Violent decomposition of hydrazine perchlorate

In this experiment, the perchlorate salt of hydrazine is made and allowed to crystallize and this salt is decomposed by heating it. This reaction is violent and spectacular, but also very beautiful. The experiment itself is very simple, provided you have the right chemicals.




Hydrazine perchlorate is quite stable on its own. It can be kept around without problems and it is stable. On heating, however, it quickly decomposes violently with a crackling noise and beautiful effects like spraying around of glowing fairy powder.


Required chemicals:

  • perchloric acid, 20% solution in water

  • hydrazine, 20% solution in water

Required equipment:

  • test tubes
  • glass rod
  • pH paper (multi-range 4 ... 11)
  • petri dish or hour glass


  • Perchloric acid at a concentration of 20% is moderately corrosive. Acid of much higher concentration, however, is highly corrosive and acid with a concentration of well above 70% can even cause explosions when it comes in contact with organic matter.
  • Pure hydrazine is corrosive, prone to explosive decomposition and fumes in contact with air, but the 20% solution in water can be handled without any problem. Keep in mind though that hydrazine is a carcinogen and avoid exposure to its vapors.


  • No waste should remain, all solid material can be decomposed above a flame.






Preparation of solid ethylene diamine perchlorate

One molecule of hydrazine combines with one molecule of perchloric acid. The salt with formula N2H5ClO4 is formed. If the amounts below are used, then the synthesis certainly succeeds. Assure that no excess amount of perchloric acid remains. If excess hydrazine is present, then that simply evaporates. If excess perchloric acid is present, then a terribly hygroscopic and wet mess is obtained and no good dry crystals can be obtained, so it is best to assure a slight excess amount of hydrazine.

Take 2.5 ml of a 20% solution of perchloric acid and put this in a test tube.

Take 1 ml of a 20% solution of hydrazine. This is a slight excess amount, relative to the perchloric acid. Just to be sure, take a glass rod, dip this in the liquid and transfer some adhering liquid to a piece of pH paper. This paper should indicate a slightly alkaline solution. If the paper indicates an acidic solution, then add a few more drops of solution of hydrazine.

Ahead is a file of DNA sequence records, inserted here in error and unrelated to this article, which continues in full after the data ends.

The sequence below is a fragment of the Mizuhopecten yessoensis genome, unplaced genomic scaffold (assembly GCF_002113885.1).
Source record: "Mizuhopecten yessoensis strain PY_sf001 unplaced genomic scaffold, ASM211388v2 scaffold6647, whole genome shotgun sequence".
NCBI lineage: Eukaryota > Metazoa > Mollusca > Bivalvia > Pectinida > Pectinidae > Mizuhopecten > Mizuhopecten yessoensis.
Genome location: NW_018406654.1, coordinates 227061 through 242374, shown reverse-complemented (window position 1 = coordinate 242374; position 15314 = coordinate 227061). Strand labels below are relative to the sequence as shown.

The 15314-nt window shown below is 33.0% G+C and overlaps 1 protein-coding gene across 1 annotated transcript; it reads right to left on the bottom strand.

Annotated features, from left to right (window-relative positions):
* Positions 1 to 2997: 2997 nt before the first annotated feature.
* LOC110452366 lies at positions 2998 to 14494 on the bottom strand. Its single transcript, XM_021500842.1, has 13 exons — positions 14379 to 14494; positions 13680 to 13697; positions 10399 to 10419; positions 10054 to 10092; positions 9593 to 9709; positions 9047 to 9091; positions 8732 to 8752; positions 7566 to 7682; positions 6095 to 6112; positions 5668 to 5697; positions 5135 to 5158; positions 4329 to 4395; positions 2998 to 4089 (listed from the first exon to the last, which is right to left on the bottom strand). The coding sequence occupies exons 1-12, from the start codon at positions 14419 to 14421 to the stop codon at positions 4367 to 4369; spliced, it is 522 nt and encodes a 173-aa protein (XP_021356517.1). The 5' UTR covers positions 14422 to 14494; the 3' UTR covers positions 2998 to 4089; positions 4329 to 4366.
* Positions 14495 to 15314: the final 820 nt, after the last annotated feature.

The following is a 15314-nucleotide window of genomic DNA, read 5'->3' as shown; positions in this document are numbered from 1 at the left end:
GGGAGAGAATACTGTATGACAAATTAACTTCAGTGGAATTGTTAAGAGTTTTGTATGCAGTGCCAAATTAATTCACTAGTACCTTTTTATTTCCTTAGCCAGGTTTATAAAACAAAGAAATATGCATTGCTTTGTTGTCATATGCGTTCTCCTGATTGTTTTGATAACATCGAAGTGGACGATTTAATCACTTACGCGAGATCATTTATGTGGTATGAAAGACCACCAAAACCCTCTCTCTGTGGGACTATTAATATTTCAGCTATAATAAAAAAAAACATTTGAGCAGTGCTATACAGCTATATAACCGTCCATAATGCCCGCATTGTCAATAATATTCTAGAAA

The resulting liquid (which has a slight excess of hydrazine) is transferred to a hour glass or petri dish and the glass or dish is put in a warm dry place (e.g. on a central heating radiator). Let the liquid evaporate for one day. After one day, a crystalline layer is formed in the petri dish. Scrap the solid from the glass and spread out the crystalline material again. Allow drying for another day. After this period, perfectly dry and non-hygroscopic crystals are obtained. The picture below shows the crystals, when added to a big test tube and photographed from above through the test tube.



The crystals look white in the picture, but in reality they are glass-like and transparent and perfectly colorless. A close-up of the crystals shows more details:




Igniting the solid material above a flame

The solid material can be put on a small spatula and kept above a flame. The solid first melts and sputters, giving rise to formation of beautiful fairy-like "glowing powder" and then suddenly the entire mass sets off with production of lots of glowing gas. No smoke remains. The reaction is not really explosive, but it goes fast and is quite spectacular.



A video of the reaction can be downloaded here. Download size is approximately 3 MByte.



Discussion of results

Hydrazine can be considered a diamine with two amino groups directly connected to each other. Both groups can accept a proton, but the second group does so with much more difficulty than the first group. This is because of the direct connection between the two -NH2 groups. In this experiment, only one group is protonated:

      H2NNH2 + H+ H2NNH3+

This ion easily forms salts with suitable anions. Commercial salts of this ion are available, such as the chloride and the sulfate.

With perchloric acid, the corresponding salt H2NNH3ClO4 is formed. This salt forms colorless crystals which are not hygroscopic and which easily can be prepared by evaporating a solution of this.

The fairy powder effect is obtained due to boiling. A drop of the molten material is hanging under the spatula and this starts boiling. Little droplets of this boiling material decompose, giving bluish light and producing a noise which is somewhat between crackling and hissing.


The solid salt contains both the fuel and the oxidizer for the combustion. There is excess oxygen in the compound. All reaction products are gaseous and that explains the large fire ball and the lack of smoke. The orange color really is due to the glowing of the gas itself, it is not due to glowing particles like in a normal fire. For this reason, the orange glow is more 'ghost' like and no sharp flames are produced.

    H2NNH3ClO4 O2 + HCl + 2H2O + N2

The reaction products are gaseous and colorless, hence no visible smoke nor visible gas can be perceived.





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